Aquatic Facility Trends and Visitor Expectations
There are a wide variety of aquatic facilities that provide recreational swimming opportunities:
- Indoor and outdoor pools at community centers, recreational sports complexes, hotels and fitness centers
- Neighborhood pools operated through the local park and recreation departments
- Membership-oriented swim clubs
- Aquatic theme parks with wave action pools, specialty pools, lazy river rides and water slide attractions
- Outdoor recreation areas including designated swimming areas at rivers and lakeshores
These types of public aquatic facilities are required to be accessible under the Americans with Disabilities Act of 1990.
Bill Ramos, Faculty Lecturer in the Department of Recreation and Park Administration at Indiana University, identifies current construction trends in aquatic facilities as indicative of the popularity of swimming as a recreational activity "Recently, the construction of traditional competitive environments is down while community water parks and aquatic centers are up." Increasingly common in these community aquatic facilities are splash parks, such as the one found at Riverside Aquatic Center in Indianapolis, Indiana. Splash parks are less expensive to build and operate than traditional pools and bright colors and themes make the splash park fun and enticing. Many splash parks are designed with a zero depth entry enabling people with mobility impairments to use the same entrance as other visitors. The lack of pooling water also encourages people of all ages and abilities to experience the fun.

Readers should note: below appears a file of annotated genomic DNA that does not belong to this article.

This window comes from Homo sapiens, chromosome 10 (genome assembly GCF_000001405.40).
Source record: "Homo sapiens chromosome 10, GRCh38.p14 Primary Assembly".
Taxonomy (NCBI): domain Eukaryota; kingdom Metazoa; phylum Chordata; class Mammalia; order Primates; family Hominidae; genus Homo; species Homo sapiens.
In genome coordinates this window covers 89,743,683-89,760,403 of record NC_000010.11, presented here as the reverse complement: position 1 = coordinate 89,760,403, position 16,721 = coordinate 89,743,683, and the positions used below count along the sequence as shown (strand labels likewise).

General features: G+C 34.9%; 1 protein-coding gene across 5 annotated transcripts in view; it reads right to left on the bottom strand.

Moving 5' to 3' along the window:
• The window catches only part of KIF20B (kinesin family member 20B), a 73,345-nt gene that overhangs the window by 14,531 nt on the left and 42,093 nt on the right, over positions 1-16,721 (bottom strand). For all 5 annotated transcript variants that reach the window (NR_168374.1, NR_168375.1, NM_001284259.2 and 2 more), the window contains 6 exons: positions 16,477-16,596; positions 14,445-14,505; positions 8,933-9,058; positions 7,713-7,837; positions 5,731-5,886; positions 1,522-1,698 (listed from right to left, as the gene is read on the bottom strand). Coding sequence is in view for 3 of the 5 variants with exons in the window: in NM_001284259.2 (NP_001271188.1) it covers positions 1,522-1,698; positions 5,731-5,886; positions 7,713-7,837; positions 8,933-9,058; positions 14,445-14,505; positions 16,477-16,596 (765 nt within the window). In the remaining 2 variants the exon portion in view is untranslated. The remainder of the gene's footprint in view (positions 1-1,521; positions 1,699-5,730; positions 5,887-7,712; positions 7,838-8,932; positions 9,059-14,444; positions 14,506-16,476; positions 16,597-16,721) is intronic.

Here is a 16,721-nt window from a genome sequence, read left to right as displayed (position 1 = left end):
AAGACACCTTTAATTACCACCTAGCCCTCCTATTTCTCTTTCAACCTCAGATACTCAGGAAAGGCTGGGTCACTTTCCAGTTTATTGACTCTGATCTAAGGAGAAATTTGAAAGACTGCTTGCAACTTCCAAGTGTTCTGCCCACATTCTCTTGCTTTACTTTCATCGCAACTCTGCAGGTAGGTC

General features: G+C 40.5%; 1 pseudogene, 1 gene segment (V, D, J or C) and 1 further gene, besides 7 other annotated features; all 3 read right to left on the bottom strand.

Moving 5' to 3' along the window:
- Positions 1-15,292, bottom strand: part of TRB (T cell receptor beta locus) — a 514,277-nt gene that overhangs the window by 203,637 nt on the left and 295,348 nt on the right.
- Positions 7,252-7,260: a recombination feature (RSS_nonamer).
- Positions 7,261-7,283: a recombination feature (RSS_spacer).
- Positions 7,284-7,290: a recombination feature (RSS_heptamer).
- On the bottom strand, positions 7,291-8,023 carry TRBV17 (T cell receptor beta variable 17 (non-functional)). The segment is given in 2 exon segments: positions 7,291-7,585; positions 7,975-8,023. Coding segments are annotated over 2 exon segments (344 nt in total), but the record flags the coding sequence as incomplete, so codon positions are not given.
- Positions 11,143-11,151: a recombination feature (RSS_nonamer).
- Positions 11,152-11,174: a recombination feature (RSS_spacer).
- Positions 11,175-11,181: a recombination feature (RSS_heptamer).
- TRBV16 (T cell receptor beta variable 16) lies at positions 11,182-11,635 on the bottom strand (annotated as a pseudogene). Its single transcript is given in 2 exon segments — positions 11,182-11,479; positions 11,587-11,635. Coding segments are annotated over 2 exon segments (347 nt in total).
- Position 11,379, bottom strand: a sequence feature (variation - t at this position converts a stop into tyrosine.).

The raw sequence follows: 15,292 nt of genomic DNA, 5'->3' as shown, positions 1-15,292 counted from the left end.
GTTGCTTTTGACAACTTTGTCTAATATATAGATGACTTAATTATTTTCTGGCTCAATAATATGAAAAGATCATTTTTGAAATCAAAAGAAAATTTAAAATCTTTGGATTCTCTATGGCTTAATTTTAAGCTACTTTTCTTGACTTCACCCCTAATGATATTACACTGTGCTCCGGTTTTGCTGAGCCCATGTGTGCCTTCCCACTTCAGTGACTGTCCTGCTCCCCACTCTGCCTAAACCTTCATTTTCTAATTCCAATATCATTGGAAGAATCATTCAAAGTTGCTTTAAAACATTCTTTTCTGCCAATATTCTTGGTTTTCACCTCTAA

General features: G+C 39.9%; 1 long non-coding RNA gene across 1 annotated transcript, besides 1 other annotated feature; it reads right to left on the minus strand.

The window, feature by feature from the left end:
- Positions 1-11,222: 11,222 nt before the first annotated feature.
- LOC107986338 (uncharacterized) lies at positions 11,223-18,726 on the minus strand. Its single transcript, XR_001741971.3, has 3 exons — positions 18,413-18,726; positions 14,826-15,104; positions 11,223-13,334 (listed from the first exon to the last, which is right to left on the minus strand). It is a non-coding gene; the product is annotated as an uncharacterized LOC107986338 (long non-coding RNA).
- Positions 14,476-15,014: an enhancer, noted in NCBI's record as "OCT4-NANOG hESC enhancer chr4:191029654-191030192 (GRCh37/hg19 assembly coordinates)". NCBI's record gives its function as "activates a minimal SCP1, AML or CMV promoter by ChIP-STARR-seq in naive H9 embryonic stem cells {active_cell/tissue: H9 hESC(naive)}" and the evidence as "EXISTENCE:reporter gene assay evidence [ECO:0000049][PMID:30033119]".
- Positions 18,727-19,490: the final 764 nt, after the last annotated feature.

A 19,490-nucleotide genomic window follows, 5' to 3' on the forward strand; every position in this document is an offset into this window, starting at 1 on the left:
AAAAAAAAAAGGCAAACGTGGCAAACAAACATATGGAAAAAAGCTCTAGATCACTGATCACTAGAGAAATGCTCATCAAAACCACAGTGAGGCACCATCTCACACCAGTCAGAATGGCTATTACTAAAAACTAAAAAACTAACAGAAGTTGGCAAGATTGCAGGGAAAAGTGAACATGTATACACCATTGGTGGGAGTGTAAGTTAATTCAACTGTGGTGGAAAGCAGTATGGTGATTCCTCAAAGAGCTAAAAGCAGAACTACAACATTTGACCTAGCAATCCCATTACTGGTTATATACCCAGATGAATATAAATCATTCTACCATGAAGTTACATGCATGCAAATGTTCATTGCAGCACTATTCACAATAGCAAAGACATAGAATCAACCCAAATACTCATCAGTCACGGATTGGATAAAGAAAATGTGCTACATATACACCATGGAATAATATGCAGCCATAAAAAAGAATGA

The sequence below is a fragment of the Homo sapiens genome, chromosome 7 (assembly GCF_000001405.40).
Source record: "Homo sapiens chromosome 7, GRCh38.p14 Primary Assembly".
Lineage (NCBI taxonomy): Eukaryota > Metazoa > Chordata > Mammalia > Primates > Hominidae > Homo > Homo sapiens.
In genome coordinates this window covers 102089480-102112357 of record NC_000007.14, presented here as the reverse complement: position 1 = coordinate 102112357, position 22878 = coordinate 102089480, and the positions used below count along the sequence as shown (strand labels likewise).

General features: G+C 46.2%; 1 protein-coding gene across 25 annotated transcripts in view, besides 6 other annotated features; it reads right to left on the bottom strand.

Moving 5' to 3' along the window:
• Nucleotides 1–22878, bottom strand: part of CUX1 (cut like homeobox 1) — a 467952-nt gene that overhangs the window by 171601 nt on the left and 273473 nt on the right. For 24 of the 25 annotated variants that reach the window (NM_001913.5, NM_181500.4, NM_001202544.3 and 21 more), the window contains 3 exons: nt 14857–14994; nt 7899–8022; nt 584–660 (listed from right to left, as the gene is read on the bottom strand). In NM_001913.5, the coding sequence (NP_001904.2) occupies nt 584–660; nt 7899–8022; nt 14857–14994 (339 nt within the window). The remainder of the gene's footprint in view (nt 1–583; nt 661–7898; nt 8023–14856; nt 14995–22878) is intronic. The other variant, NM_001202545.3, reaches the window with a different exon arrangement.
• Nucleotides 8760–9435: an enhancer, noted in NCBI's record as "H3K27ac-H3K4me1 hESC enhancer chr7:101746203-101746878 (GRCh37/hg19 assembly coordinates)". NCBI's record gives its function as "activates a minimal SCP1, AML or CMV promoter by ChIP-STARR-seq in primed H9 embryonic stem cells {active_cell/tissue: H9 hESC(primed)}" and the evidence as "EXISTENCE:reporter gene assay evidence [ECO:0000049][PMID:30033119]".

With the increase of newly constructed community aquatic centers, it is critical for facility staff to be aware of the needs and expectations of their guests with disabilities. People with disabilities want to be able to access aquatic facilities to swim. They also have very specific expectations for their visit including:
- Accessible facilities and amenities from the parking area and main entry, to the reception desk, locker rooms, pools and concessions;
- Quality customer service from aquatic facility staff that are sensitive and knowledgeable about the needs of people with disabilities;
- Opportunities for physical activity and exercise promoting wellness and improved fitness;
- Modification of aquatic facility policies to permit accommodations for disability-related needs such as adapted equipment and assistive devices; and
- Opportunities to socialize and recreate with family and friends.